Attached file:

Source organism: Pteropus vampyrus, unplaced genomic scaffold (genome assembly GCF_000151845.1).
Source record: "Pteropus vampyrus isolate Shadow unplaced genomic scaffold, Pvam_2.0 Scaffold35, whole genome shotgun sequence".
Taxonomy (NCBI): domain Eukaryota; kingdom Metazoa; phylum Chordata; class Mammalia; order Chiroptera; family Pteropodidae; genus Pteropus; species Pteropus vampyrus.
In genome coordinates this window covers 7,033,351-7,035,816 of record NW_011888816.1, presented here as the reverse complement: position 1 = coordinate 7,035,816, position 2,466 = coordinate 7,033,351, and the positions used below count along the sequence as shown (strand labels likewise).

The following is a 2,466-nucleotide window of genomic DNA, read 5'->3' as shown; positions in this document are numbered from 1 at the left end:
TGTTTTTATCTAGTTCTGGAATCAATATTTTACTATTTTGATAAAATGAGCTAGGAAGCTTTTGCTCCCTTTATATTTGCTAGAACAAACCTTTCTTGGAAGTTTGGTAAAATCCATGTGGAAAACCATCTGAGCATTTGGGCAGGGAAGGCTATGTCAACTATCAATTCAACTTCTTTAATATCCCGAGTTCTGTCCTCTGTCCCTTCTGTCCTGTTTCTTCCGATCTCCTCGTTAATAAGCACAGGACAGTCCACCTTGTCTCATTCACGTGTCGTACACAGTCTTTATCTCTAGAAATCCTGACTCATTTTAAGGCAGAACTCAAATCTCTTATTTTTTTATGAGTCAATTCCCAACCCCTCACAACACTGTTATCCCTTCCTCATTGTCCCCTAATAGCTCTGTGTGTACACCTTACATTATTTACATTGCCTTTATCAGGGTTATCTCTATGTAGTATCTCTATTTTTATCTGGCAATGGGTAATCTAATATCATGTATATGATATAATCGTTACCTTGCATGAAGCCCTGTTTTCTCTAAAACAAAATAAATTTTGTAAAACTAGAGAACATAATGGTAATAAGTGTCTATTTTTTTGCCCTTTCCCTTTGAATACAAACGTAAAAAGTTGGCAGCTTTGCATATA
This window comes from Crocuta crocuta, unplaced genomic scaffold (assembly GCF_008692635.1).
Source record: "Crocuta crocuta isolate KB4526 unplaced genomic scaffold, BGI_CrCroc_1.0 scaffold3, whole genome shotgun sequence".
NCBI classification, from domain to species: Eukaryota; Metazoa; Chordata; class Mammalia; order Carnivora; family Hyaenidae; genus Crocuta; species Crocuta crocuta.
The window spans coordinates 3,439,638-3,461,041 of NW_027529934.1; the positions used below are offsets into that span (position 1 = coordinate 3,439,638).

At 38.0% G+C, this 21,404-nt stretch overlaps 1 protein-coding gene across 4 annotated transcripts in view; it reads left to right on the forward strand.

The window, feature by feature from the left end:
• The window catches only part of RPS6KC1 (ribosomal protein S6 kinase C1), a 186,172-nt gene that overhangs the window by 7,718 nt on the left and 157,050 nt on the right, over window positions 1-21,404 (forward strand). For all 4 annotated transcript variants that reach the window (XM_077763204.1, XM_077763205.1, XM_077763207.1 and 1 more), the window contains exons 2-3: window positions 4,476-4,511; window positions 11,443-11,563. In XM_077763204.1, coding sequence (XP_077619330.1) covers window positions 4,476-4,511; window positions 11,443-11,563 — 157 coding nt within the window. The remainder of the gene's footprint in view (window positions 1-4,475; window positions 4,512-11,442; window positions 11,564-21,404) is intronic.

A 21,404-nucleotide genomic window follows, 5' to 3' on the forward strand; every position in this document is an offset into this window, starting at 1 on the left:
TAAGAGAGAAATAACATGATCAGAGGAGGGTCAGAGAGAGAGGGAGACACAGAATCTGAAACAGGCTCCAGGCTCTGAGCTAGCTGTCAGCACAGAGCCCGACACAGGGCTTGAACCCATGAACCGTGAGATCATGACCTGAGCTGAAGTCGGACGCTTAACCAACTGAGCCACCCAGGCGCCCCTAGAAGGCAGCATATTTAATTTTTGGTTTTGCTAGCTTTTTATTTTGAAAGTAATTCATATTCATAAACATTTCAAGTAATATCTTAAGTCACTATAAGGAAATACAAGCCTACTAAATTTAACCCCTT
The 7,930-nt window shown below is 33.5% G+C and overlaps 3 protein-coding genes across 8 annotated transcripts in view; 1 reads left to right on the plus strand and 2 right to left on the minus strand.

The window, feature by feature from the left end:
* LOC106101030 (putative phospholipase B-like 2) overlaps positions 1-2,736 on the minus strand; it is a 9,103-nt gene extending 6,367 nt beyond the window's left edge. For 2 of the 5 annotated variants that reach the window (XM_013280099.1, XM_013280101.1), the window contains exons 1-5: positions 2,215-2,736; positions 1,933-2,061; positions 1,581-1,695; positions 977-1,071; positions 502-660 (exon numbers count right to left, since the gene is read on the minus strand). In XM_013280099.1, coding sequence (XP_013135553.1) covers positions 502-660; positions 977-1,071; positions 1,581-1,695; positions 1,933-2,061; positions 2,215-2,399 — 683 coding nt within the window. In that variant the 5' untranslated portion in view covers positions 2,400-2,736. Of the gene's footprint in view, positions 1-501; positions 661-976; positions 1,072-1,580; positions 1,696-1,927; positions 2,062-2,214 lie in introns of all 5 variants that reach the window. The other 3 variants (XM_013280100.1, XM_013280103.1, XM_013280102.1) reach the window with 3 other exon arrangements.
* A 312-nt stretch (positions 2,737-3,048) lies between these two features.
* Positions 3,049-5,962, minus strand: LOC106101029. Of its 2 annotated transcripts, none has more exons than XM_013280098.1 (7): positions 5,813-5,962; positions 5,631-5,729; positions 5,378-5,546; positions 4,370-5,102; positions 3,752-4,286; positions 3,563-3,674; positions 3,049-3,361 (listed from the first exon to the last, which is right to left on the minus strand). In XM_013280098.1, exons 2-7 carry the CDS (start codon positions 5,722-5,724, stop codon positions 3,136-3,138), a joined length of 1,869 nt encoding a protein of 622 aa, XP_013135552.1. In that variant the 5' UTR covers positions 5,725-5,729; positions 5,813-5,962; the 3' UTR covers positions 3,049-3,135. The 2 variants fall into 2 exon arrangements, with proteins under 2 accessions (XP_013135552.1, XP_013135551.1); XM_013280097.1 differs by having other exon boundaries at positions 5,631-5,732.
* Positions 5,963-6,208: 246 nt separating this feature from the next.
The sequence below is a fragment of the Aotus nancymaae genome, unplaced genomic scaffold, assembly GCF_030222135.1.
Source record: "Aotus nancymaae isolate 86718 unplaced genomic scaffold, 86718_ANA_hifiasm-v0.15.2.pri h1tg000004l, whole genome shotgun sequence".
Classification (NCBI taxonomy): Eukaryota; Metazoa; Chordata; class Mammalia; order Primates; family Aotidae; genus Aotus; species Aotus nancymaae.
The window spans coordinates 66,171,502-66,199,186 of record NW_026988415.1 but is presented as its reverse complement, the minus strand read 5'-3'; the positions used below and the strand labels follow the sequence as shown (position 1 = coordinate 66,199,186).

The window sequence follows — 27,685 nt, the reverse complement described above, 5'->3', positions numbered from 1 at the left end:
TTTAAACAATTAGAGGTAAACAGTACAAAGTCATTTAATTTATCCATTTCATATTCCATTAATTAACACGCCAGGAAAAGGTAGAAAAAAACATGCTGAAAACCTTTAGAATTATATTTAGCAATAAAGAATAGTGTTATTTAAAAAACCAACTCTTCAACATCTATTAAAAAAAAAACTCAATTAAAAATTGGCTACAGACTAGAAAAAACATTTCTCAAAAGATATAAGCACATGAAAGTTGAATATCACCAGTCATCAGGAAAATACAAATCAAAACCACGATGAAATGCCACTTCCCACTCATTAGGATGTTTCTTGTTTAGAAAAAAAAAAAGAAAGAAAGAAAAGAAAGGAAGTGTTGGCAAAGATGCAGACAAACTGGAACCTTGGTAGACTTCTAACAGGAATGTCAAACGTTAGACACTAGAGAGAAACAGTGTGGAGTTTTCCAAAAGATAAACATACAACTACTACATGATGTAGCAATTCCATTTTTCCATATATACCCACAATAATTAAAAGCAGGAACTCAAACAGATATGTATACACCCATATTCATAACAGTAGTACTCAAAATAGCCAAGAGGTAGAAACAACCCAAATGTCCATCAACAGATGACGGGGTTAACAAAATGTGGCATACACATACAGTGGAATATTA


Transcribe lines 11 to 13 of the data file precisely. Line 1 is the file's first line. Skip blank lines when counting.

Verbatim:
At 38.0% G+C, this 21,404-nt stretch overlaps 1 protein-coding gene across 4 annotated transcripts in view; it reads left to right on the forward strand.

The window, feature by feature from the left end:
• The window catches only part of RPS6KC1 (ribosomal protein S6 kinase C1), a 186,172-nt gene that overhangs the window by 7,718 nt on the left and 157,050 nt on the right, over window positions 1-21,404 (forward strand). For all 4 annotated transcript variants that reach the window (XM_077763204.1, XM_077763205.1, XM_077763207.1 and 1 more), the window contains exons 2-3: window positions 4,476-4,511; window positions 11,443-11,563. In XM_077763204.1, coding sequence (XP_077619330.1) covers window positions 4,476-4,511; window positions 11,443-11,563 — 157 coding nt within the window. The remainder of the gene's footprint in view (window positions 1-4,475; window positions 4,512-11,442; window positions 11,564-21,404) is intronic.